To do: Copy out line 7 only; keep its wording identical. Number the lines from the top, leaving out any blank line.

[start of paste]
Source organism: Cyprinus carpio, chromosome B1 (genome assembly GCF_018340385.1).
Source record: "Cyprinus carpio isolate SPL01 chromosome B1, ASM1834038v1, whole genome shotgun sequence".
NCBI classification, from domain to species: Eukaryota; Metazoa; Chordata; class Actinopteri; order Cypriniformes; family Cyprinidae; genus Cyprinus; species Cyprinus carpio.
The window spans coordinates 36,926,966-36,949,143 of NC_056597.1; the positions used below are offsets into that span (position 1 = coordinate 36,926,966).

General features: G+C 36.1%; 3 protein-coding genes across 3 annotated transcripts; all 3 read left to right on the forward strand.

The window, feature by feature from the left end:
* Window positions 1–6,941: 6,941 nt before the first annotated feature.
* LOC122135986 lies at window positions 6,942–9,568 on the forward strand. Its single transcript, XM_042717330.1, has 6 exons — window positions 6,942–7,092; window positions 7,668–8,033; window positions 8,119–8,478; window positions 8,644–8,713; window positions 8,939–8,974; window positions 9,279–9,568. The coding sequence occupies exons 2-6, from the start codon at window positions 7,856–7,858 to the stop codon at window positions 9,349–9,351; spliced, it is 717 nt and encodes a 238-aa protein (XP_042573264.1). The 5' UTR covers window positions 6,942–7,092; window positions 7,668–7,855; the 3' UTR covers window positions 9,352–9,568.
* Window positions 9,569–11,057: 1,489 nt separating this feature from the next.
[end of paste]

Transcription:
* Window positions 1–6,941: 6,941 nt before the first annotated feature.